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Up About the writings and  the author.... Sign posts on the cyber pass..! 1999 Trip TNadu Photos Red Earth and rain waters... GRAFFITTI Fashions and fads Breeze in the Lotus Pond Of music saints and temple towns Postings in Tamil Nation Tamil Nation 2 Ramblings on Culture An Encounter with Pillaiyar On the trail of Gods silks and spices Irrigation Ghost and others Sources of culture Sources of Culture 2 Once upon a Jaffna -Fence car festival Rituals of hair cutting and ... Loungers in village Library.. Moving to Madras 85 First Film in Plaza Theatre World of Gods Demons and beasts Trekking through Jungles of Burma General stores and other matters once upon a Jaffna -short pieces Message Board

The Long days; My eyes are weareried, Gazing over the sea >> The skylark group and frog group are still arguing about the best in music ! I know earth is round but I see it as flat so what! what is schrodinger's cat ? even if I dont know all these still my heart beats so what ..The old pond; A frog jumps in,- The sound of water : Basho The puppy asleep, Pushing his feet, against a willow-tree


These are some poems from Sangam literature (Purananooru Kuruntokai). The translations are by A K Ramanujan, the noted poet. These are excerpted from the book 'Poems of Love and War' published by Colombia University Press. The Sangam poetry has been cheapened by propaganda, in that they are overated in one sense (praised sky high), but they are also underrated in terms of understanding their significance. Very few records of such antiquity would be available (in any language) to illustrate the life at common man's level - and unlikely in this abundant richness. These may be of some use atleast for expatriate Tamil schools. Could any readers send Tamil originals of the verses given here.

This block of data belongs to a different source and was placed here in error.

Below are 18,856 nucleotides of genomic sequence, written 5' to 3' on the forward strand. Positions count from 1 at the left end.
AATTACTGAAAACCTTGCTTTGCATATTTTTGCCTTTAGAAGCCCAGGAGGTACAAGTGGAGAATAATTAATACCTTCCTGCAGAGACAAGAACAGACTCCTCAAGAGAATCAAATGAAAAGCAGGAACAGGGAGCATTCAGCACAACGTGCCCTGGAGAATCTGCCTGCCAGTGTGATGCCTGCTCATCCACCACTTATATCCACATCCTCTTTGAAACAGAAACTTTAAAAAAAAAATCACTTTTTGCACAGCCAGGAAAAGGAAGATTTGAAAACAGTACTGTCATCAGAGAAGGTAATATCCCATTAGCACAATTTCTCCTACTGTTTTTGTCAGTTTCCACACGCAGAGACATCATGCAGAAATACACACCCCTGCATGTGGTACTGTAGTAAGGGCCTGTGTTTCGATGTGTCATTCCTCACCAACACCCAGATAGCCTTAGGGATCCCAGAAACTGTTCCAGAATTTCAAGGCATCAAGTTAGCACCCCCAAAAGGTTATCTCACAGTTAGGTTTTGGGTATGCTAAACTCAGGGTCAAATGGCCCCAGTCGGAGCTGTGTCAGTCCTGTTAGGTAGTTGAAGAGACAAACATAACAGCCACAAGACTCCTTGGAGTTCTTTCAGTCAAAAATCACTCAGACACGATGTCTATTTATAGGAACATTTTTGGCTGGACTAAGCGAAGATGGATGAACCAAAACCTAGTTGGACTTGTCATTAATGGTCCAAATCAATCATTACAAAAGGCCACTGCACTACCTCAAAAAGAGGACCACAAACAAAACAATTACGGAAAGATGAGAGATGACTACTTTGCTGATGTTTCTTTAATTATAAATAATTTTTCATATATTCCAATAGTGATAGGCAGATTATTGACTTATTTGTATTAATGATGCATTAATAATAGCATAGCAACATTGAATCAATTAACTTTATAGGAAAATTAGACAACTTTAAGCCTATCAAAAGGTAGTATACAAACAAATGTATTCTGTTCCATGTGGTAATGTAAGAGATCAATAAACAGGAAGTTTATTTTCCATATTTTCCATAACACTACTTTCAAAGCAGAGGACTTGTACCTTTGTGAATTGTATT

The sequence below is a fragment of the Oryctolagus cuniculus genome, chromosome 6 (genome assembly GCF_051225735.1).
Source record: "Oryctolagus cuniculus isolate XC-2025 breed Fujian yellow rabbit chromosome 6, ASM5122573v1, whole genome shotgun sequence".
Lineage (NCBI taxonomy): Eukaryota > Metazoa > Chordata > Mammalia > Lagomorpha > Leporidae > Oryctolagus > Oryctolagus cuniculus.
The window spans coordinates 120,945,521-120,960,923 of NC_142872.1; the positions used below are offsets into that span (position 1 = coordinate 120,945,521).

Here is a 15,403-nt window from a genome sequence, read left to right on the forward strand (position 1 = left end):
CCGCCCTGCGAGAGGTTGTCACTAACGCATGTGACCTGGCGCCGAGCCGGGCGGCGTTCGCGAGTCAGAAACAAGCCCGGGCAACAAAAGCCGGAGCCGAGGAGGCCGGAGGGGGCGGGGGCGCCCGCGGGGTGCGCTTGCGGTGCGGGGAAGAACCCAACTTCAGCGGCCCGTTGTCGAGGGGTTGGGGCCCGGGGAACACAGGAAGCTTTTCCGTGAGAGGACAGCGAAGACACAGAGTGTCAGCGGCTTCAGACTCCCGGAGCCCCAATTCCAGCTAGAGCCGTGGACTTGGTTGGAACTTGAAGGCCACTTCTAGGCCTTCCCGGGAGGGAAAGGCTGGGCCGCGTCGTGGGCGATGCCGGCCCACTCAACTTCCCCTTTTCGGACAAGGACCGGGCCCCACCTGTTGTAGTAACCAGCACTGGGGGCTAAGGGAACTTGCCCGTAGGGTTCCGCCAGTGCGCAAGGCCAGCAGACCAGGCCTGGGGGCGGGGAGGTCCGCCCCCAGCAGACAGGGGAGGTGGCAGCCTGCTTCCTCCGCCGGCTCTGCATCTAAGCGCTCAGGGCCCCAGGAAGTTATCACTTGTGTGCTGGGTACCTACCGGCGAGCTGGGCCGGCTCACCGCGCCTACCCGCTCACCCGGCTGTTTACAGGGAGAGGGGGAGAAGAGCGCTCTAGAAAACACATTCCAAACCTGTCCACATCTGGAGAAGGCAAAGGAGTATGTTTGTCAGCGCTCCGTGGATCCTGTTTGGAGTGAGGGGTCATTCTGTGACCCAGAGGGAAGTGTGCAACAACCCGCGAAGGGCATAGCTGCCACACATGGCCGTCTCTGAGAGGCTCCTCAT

The verses are austere with no frills but in austerity each word contributes in evoking feelings, of pathos in death, of love, and assumes gravity when counseling kings. Red earth around the agricultural areas of Jaffna is "Chembadu". Incessant pouring monsoon rains induces an exquisite feeling. This savored in a mood of solitude; you just watch the rain dissolving the red earth and flowing in streamlets. Themes like these ( Chempulapeyarinar's below) and many others could be related in any era. Omens such as cawing of a crow , harbinger of the news of the arrival of much awaited guests (kakkai patiniyar's verse given here). Another omen of ghekko "telling" events ahead (depending on the direction it shouts from) are even today widely followed among the Tamils SathiMuththa pulavar's "narayf narayf .....nA[KAr PAr kA[ Krlf plfli paDparftftiRkfKmf... describes an anxious wife trying to fortell what is happening to her husband far away. In another poem: a young wife, cooking amidst smoke filled kitchen, her slender fingers pureeing "solid curd" wiping her hands in the dress. Domestic scenes ( Mqityirf piAcnft kanftqf emlfvirlf ) as seen through the eyes of the girl's best friend after her marriage, told with a poetic tenderness.